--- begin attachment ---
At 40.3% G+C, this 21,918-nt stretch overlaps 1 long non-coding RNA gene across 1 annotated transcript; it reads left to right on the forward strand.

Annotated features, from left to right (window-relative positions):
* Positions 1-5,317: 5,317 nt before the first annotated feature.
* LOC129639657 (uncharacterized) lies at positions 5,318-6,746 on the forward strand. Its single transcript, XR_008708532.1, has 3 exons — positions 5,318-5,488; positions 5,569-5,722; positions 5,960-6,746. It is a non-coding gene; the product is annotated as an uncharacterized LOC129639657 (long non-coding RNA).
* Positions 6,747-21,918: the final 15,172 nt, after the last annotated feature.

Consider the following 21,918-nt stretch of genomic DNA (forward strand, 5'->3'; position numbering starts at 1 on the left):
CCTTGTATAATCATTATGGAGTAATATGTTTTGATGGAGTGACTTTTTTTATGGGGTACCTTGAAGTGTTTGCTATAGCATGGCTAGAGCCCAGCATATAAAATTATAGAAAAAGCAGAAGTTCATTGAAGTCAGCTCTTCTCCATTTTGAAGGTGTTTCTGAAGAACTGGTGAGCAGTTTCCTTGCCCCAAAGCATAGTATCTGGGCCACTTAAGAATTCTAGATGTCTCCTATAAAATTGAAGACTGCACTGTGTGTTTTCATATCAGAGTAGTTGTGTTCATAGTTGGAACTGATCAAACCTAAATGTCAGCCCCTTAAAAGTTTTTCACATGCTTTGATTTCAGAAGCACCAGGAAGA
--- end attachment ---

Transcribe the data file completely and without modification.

At 40.3% G+C, this 21,918-nt stretch overlaps 1 long non-coding RNA gene across 1 annotated transcript; it reads left to right on the forward strand.

Annotated features, from left to right (window-relative positions):
* Positions 1-5,317: 5,317 nt before the first annotated feature.
* LOC129639657 (uncharacterized) lies at positions 5,318-6,746 on the forward strand. Its single transcript, XR_008708532.1, has 3 exons — positions 5,318-5,488; positions 5,569-5,722; positions 5,960-6,746. It is a non-coding gene; the product is annotated as an uncharacterized LOC129639657 (long non-coding RNA).
* Positions 6,747-21,918: the final 15,172 nt, after the last annotated feature.

Consider the following 21,918-nt stretch of genomic DNA (forward strand, 5'->3'; position numbering starts at 1 on the left):
CCTTGTATAATCATTATGGAGTAATATGTTTTGATGGAGTGACTTTTTTTATGGGGTACCTTGAAGTGTTTGCTATAGCATGGCTAGAGCCCAGCATATAAAATTATAGAAAAAGCAGAAGTTCATTGAAGTCAGCTCTTCTCCATTTTGAAGGTGTTTCTGAAGAACTGGTGAGCAGTTTCCTTGCCCCAAAGCATAGTATCTGGGCCACTTAAGAATTCTAGATGTCTCCTATAAAATTGAAGACTGCACTGTGTGTTTTCATATCAGAGTAGTTGTGTTCATAGTTGGAACTGATCAAACCTAAATGTCAGCCCCTTAAAAGTTTTTCACATGCTTTGATTTCAGAAGCACCAGGAAGA